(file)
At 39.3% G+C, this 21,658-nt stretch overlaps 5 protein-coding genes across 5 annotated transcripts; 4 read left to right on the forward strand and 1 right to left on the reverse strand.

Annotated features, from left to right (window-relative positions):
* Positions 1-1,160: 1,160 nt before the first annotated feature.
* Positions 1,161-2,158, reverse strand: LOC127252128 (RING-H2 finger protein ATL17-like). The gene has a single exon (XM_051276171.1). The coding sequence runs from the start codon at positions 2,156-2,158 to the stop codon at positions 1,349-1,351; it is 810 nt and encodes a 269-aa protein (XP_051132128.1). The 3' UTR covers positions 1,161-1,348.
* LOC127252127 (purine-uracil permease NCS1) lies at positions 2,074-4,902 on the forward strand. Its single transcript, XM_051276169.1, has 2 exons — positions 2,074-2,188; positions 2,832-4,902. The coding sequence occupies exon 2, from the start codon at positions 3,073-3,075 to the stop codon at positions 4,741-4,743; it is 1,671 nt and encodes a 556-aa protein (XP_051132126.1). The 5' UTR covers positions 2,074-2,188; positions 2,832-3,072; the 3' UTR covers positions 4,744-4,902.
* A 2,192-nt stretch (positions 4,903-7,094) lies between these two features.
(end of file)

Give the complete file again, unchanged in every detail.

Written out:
At 39.3% G+C, this 21,658-nt stretch overlaps 5 protein-coding genes across 5 annotated transcripts; 4 read left to right on the forward strand and 1 right to left on the reverse strand.

Annotated features, from left to right (window-relative positions):
* Positions 1-1,160: 1,160 nt before the first annotated feature.
* Positions 1,161-2,158, reverse strand: LOC127252128 (RING-H2 finger protein ATL17-like). The gene has a single exon (XM_051276171.1). The coding sequence runs from the start codon at positions 2,156-2,158 to the stop codon at positions 1,349-1,351; it is 810 nt and encodes a 269-aa protein (XP_051132128.1). The 3' UTR covers positions 1,161-1,348.
* LOC127252127 (purine-uracil permease NCS1) lies at positions 2,074-4,902 on the forward strand. Its single transcript, XM_051276169.1, has 2 exons — positions 2,074-2,188; positions 2,832-4,902. The coding sequence occupies exon 2, from the start codon at positions 3,073-3,075 to the stop codon at positions 4,741-4,743; it is 1,671 nt and encodes a 556-aa protein (XP_051132126.1). The 5' UTR covers positions 2,074-2,188; positions 2,832-3,072; the 3' UTR covers positions 4,744-4,902.
* A 2,192-nt stretch (positions 4,903-7,094) lies between these two features.